Call us Contact us now
+44 (2038) 07 15 07


  • Home
  • Blog
  • ASIC’s strengthens consumer protections by reducing CFD leverage

ASIC’s strengthens consumer protections by reducing CFD leverage

Oct 28, 2020

Recently the Australian Securities and Investments Commission (ASIC) announced a product intervention order which included restrictions on selling contracts for difference (CFDs) to retail clients, saying it was still concerned about investor protection. This came after the Australian parliament granted ASIC product intervention powers, similar to those exercised by the European Securities and Markets Authority (ESMA) in 2018.

The new regulations also stipulate negative account protection by ensuring that clients are not able to lose more than their trading stake, avoiding a repeat of debacle following the 2015 Swiss Franc collapse. Additionally, to these changes, new ruling imposes a ban for bonuses and other incentives, whether monetary or non-monetary, that may have encouraged overtrading in recent years.

The main objective of ASIC’s order is to improve consumer protections by reducing CFD leverage available to retail customers and by targeting CFD product features and sales practices that amplify retail clients’ CFD losses. It also unifies Australian practice conditions with protections in other comparable markets elsewhere.

New changes were not well taken by brokers. The biggest disappointment has been decision to limit how much leverage they can offer to their customers. From 29 March 2021, regulated Forex brokerage companies are forced to limit the leverage they offer to a maximum of 30:1.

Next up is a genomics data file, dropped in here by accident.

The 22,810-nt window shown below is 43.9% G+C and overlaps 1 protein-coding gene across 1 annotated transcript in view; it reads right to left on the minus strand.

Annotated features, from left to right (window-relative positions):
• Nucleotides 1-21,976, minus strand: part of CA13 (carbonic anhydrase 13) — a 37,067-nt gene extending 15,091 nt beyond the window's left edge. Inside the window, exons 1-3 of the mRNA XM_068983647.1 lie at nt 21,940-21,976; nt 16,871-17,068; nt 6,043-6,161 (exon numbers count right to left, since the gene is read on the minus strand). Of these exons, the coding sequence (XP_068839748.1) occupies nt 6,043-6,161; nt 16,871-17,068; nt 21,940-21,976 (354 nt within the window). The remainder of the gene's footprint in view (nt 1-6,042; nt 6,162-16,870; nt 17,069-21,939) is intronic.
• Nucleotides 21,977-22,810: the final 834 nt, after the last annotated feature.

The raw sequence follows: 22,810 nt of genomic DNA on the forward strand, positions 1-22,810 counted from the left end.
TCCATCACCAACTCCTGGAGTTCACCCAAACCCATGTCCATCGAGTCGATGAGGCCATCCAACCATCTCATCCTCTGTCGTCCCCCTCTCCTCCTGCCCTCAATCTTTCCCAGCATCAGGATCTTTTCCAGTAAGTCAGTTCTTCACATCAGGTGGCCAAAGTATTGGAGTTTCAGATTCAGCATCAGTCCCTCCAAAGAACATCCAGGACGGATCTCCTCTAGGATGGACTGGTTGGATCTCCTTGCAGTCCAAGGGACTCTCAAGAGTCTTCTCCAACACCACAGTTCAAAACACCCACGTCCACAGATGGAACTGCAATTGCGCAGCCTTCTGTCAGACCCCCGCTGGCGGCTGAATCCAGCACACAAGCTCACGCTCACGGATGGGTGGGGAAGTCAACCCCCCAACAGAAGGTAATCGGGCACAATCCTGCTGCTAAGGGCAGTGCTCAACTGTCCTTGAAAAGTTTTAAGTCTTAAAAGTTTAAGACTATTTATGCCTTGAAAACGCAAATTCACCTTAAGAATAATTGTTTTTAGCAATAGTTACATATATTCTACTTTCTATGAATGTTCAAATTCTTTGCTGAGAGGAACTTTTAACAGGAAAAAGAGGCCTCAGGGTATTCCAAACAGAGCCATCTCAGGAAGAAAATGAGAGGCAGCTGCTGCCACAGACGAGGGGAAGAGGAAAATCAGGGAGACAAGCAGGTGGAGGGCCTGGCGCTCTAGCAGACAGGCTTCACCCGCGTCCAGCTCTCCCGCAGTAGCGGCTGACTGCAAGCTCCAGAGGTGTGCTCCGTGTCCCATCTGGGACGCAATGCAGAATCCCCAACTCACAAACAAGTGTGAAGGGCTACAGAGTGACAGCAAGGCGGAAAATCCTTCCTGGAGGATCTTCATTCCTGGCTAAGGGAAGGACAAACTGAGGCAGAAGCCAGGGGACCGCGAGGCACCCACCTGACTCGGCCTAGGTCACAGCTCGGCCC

ASIC’s product intervention order will also restrict CFD leverage offered to retail clients to a maximum ratio of 20:1 for CFDs referencing an exchange rate for a minor currency pair, gold or a major stock market index, 10:1 for CFDs referencing a commodity (other than gold) or a minor stock market index, 2:1 for CFDs referencing crypto-assets, 5:1 for CFDs referencing shares or other assets.

ASIC’s rules will forbid bonuses and other incentives by prohibiting giving or offering certain inducements to retail clients, for example, offering trading credits and rebates or ‘free’ gifts like iPads.

To improve customers protection product intervention order will standardize CFD issuers’ margin close-out arrangements that act as a circuit breaker to close-out one or more a retail client’s CFD positions before all or most of the client’s investment is lost. Also, new restrictions include protection against negative account balances by limiting a retail client’s CFD losses to the funds in their CFD trading account.

These restrictions were introduced based on ASIC reviews in 2017, 2019 and 2020, which found that most retail clients lose money trading CFDs. During a volatile five-week period in March and April 2020, the retail clients of a sample of 13 CFD issuers made a net loss of more than $774 million. The leverage ratio limits in the order aim to reduce the size and speed of retail clients’ losses by reducing CFD exposure and sensitivity to market volatility. This follows similar measures introduced in major overseas markets, including the United Kingdom and European Union.

Product intervention order will remain in force for 18 months, after which it may be extended or made permanent. Civil and criminal penalties apply to contraventions of the product intervention order.

If you are interested in moving your business offshore or obtain forex license in jurisdiction without leverage restriction, Offshorelicense team would gladly help you to obtain a forex license in countries like Mauritius or Seychelles.

Read our blog to keep abreast of all actual and interesting technology news.

Back to list